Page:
We Hold These Truths
This was not the article I intended to write, but some things are to big to pass by.
When in the course of human events…
In 1776 our founding fathers determined that the course of human events had necessitated the independence of the American colonies from the British crown. When the “long train of abuses and usurpations” had at last reached its full measure, the great American experiment in ordered liberty was launched with a declaration that established the core identity of what would become the United States of America. It would take more than a decade for a tenable constitution to be developed, but the principles at the heart of who and what the fledgling nation committed to be were in place.
We hold these truths to be self-evident, that all men are created equal, that they are endowed by their Creator with certain unalienable Rights, that among these are Life, Liberty and the pursuit of Happiness.
In this Declaration of Independence, our Founding Fathers endeavored to explain before God and all the powers of the earth the reason for this change of government, but they did more than explain. They established the foundation of principles upon which that government would stand. They established a sort of national covenant based on inescapable, pre-political (self-evident) truths.
Those who wrote the Declaration of Independence and the framers of ou Constitution understood these self-evident truths, these presuppositional principles, to transcend all human laws. Such principles are above, beyond, and beneath the laws made by governments; they are pre-political. In other words, they exist before and provide the framework and foundation for the differing philosophies of how to govern.
The rights given to all by their Creator are pre-political in this way. They are “unalienable” in that such rights cannot be taken away by the government or the law, since they were not given by government or law. The role of government is to recognize and support these principles, establishing systems and laws that reflect them.
Laws against murder reflect the unalienable right to life, without which no other rights can exist. This most basic right is something the Creator alone can bestow; people or governments can merely acknowledge or violate it.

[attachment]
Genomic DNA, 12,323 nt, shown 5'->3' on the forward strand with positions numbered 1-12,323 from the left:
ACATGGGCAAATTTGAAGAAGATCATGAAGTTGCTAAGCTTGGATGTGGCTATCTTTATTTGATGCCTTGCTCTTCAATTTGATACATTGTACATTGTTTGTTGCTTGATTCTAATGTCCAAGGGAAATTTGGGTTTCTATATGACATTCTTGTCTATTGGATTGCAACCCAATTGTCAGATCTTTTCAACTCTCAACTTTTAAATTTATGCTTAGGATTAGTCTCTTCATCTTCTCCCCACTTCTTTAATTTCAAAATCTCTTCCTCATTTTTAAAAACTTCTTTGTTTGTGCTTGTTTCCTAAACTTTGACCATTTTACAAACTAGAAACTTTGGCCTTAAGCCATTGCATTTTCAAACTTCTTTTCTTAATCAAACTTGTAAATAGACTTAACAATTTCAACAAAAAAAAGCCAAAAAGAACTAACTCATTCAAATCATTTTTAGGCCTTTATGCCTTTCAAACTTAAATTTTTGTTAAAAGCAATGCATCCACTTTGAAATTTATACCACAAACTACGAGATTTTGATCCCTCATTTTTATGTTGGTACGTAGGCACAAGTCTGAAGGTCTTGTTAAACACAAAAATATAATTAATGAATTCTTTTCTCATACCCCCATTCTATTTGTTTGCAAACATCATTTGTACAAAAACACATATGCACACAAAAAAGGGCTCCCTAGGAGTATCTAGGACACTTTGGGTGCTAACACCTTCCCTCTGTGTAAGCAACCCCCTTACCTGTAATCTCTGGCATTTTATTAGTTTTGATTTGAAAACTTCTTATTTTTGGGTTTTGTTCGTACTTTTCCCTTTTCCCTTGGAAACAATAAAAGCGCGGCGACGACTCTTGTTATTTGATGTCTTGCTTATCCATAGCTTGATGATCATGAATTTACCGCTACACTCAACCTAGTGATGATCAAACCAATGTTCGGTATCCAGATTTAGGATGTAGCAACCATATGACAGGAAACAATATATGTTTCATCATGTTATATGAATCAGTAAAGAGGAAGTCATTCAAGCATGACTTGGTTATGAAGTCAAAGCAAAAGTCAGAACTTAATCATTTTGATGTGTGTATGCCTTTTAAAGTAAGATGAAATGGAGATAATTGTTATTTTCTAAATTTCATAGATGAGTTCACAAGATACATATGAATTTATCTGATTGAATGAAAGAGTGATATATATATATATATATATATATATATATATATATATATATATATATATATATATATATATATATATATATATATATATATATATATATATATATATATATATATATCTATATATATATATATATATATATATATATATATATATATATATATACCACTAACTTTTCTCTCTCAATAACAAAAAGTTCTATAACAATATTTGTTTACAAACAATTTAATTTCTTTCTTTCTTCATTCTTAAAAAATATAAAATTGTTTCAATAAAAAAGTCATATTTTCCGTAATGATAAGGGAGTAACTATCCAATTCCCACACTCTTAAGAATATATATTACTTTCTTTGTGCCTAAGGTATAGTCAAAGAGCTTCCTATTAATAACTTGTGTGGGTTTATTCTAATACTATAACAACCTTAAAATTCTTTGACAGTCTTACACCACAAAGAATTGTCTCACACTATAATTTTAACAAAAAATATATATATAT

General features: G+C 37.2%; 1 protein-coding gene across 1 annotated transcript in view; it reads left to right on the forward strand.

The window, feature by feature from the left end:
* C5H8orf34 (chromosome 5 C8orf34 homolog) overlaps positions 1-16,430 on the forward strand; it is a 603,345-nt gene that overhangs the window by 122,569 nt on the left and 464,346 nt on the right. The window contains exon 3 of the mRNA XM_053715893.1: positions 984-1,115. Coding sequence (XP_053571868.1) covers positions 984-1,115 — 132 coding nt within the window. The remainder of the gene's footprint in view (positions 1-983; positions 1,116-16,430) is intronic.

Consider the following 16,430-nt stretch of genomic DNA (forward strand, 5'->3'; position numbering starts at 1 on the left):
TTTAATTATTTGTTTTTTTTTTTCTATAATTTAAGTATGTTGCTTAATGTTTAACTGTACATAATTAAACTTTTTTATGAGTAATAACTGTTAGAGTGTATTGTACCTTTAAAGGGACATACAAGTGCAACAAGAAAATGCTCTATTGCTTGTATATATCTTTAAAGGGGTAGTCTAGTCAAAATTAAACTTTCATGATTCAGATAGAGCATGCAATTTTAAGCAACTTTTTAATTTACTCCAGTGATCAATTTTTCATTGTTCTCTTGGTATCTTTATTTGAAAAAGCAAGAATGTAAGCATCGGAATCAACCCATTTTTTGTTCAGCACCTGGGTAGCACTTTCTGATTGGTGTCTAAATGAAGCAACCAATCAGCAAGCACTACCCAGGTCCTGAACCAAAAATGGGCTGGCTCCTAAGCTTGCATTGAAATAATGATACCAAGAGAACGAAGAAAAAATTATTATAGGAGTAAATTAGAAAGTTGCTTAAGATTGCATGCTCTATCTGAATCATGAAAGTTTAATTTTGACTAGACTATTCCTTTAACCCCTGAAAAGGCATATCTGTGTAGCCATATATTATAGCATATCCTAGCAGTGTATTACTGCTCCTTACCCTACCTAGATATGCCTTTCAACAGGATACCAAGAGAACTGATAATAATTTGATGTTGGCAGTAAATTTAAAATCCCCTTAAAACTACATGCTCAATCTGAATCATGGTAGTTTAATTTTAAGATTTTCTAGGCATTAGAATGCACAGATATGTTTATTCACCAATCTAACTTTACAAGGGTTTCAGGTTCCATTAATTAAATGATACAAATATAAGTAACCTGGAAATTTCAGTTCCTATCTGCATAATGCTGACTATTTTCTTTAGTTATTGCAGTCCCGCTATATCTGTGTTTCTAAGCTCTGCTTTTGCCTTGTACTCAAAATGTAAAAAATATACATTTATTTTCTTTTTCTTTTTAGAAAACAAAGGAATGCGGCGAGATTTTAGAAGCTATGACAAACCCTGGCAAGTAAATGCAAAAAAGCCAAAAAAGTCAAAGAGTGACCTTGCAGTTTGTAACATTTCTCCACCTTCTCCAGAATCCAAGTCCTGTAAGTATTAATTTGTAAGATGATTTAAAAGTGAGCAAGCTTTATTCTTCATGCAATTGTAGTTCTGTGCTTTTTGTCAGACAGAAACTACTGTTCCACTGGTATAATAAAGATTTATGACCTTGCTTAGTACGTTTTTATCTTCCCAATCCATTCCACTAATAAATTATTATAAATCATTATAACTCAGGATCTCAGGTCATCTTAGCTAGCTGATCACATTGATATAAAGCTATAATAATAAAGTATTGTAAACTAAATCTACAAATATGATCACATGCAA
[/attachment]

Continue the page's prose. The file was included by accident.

The recent overturning of the Roe vs Wade decision is a matter of law. The Supreme Court recognized that case (along with subsequent related cases that leaned upon Roe’s premise) had been illegitimately decided and that the US Constitution does not enumerate or imply a right to abortion. Legal recognition of such a right is a legislative matter and not within the purview of the Court. The recent decision does not outlaw abortion; it rightly asserts that it is not a matter specifically addressed by the Constitution.
In reality, however, the right to life is not granted by any branch of government; it is the specific endowment of God, the Giver of life. Viewing life as a sacred, presuppositional, pre-political, unalienable right is no more specifically religious than the founding documents of our nation, but it is absolutely rooted in the stated values upon which the nation was founded. While the Supreme Court’s decision was a matter of law, the innate evil of abortion and the sanctity of life in all its stages are beyond human laws and presuppose basic eternal realities—self-evident truths. The Supreme Court’s decision may be a matter of constitutional law, but the evil of abortion is much bigger than the Court, the Constitution, or any law.
It is absolutely appropriate for those who know the Lord and treasure His Word and His will to celebrate the reversal of the Supreme Court’s most heinous failure since the Dred Scott decision, but do not think for one moment the the Court or even the Legislature can make evil good or good evil. Nor should anyone think that this decision has made abortion illegal; it has not. If it had, however, or even if Congress were to pass a federal ban on abortion, it would not be enough. The goal must not merely be to make abortion illegal, but to make it unthinkable.
Good and evil are pre-political concepts. They are not matters of preference on the level of, say, bigger or smaller government or state-funded healthcare. Good and evil are rooted in the character of God; therefore, they are fundamental objective realities, regardless of whether we the people embrace them as such. Christians must always stand against evil and for righteousness, as defined by the whole counsel of God’s Word, even if all of society—including the government—opposes us.